Disney+ Exceeded New Subscriber Expectations For 2021, But It Has A Long Way To Go

Disney+ had a pretty great 2021 as it turns out and the streaming service, as well as Disney overall, managed to beat Wall Street expectations with pretty substantial growth. While the theme parks sector rebounded from the pandemic and other bright lights were shining, it was the streaming numbers that made Disney's latest earnings report so impressive. That said, they still have a long way to go to truly cement streaming as the future in a "this is how we actually make money" sort of way.

According to Variety, Disney+ finished 2021 with 129.8 million subscribers worldwide, which marks an 11.8 million increase in the most recent quarter. That smashed analyst projections, which had the quarter pegged at 7.3 million added subscribers. This certainly helps to make up for the fact that Disney missed its projects last quarter, while also illustrating just how volatile this business can be.

Overall, Disney+ grew 37% year-over-year, with the service finishing out 2020 with 94.9 million subscribers. Disney also reported revenue of $21.82 billion, which was far better than analyst projections of $18.36 billion. Disney also provided a regional breakdown of Disney+ subscribers for the first time, with the U.S. and Canada leading the way with 42.9 million. Also of importance, the company revealed that the average revenue per subscriber the most recent quarter was $6.68 for the U.S. and Canada and $5.96 internationally.

Lastly, Disney's other streaming ventures also did well, with ESPN+ ending last year with 21.3 million subscribers and Hulu doing quite well with 45.3 million subscribers, which includes 4.3 million with the service's live TV package.

The Bigger Picture

This all seems good on paper. Beating Wall Street's expectations, healthy subscriber growth across a variety of services, making major inroads internationally. This is pretty impressive since Disney+ launched just over two years ago. That having been said, the road to profitability is a long one and Disney is far from it in this department. To that ended, the company plans to spend $33 billion on content this year, which is up significantly from last year. Much of that has to do with streaming movies and TV shows. And you'll care to note that number puts them in the red compared to overall revenue.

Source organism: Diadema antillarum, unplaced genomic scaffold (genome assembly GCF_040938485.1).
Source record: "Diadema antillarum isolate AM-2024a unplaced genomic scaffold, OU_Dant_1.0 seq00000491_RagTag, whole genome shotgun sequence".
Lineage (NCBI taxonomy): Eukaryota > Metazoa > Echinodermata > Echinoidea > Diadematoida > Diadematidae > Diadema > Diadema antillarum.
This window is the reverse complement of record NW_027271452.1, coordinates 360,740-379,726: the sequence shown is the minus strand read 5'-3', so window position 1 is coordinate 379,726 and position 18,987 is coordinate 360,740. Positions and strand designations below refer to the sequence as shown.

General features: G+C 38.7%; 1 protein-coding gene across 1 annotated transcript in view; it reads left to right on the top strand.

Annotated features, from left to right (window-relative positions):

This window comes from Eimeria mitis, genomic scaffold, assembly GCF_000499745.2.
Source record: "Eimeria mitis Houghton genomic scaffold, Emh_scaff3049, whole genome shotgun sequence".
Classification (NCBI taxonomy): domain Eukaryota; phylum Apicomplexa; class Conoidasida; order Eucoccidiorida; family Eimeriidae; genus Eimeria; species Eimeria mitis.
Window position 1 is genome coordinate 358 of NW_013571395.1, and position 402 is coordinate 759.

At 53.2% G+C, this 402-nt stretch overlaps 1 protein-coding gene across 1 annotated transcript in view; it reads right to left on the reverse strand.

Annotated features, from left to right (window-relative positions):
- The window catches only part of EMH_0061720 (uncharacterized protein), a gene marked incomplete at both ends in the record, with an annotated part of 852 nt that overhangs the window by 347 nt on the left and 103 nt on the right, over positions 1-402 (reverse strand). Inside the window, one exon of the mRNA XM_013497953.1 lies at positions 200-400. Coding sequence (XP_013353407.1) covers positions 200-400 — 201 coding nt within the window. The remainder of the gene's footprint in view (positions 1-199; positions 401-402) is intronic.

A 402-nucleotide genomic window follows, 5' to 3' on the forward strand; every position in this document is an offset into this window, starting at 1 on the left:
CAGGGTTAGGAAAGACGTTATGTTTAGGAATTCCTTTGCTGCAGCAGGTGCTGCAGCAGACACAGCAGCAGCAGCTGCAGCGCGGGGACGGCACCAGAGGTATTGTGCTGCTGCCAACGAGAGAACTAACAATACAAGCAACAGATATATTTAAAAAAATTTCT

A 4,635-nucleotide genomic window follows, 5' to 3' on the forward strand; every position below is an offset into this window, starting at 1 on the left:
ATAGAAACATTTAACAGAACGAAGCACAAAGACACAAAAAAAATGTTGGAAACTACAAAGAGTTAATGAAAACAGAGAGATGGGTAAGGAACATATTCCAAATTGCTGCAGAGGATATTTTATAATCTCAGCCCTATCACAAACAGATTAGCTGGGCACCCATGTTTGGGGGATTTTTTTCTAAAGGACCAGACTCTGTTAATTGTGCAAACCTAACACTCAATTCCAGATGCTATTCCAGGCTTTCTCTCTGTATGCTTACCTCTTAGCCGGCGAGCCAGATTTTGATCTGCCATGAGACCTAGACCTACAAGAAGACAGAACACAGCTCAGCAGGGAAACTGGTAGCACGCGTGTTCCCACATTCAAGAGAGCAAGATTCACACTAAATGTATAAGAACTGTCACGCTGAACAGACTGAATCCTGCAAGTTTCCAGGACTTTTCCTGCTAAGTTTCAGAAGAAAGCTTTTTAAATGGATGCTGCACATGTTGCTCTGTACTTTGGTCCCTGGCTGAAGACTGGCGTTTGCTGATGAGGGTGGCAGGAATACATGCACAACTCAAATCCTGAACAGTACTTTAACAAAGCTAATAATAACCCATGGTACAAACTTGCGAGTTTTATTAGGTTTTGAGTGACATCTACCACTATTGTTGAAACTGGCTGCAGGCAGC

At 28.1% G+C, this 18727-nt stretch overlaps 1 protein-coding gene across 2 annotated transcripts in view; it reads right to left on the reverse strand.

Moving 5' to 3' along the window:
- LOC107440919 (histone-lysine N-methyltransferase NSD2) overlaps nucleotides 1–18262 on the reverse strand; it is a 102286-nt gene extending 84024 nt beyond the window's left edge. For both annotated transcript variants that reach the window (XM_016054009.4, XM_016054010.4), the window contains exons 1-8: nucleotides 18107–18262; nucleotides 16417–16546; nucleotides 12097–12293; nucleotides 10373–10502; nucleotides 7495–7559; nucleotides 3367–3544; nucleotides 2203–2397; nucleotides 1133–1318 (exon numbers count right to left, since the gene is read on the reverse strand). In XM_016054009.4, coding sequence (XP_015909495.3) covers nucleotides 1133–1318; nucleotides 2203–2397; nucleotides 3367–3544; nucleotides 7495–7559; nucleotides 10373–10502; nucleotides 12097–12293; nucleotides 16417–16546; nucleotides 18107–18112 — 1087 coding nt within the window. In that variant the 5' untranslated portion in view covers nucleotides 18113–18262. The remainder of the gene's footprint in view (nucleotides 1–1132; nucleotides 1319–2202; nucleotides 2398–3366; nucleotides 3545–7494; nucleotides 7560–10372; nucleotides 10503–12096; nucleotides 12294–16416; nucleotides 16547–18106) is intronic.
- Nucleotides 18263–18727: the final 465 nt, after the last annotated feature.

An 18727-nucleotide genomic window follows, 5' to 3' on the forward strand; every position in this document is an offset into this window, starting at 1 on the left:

The painful truth of it is that getting an attractive streaming library built up is wildly expensive and makes for a tough road. Netflix got a major head start and only recently got into the green. To that end, Disney+ isn't expected to be profitable until sometime in 2024. That means going billions more in the red by then. Disney CEO Bob Chapek had this to say during the earnings call:

"This marks the final year of The Walt Disney Company's first century, and performance like this coupled with our unmatched collection of assets and platforms, creative capabilities and unique place in the culture give me great confidence we will continue to define entertainment for the next 100 years." 

Another note is that movies like "Encanto" that didn't quite catch on in theaters did exceedingly well on Disney+, with the soundtrack shattering records on the Billboard charts. To that end, Chapek also said that, "We do not subscribe to the belief that theatrical is the only way to build a Disney franchise." So it seems like more sequels/spin-offs could be based on how well stuff performs on streaming.

There Isn't Room For Everyone

The truly grim picture comes into focus for everyone else not named Disney or Netflix. Can NBCUniversel continue to hemorrhage billions every year for Peacock in the hopes of getting into the green? What about Paramount+? HBO Max seems well enough positioned, especially with the Discovery merger on the way but it is increasingly hard to imagine that every major streaming service out there is going to make it. The question of what happens when one of these services fails is a big one that the industry will probably have to answer at some point.

Will all of that content be sold off? What happens to NBCUniversal if Peacock folds? Can they really just pivot back to theatrical-first with the box office on wildly uncertain ground thanks to Hollywood doubling down on streaming? Things could get ugly as the quest for subscribers rages on. For now though, Disney appears to be in good shape.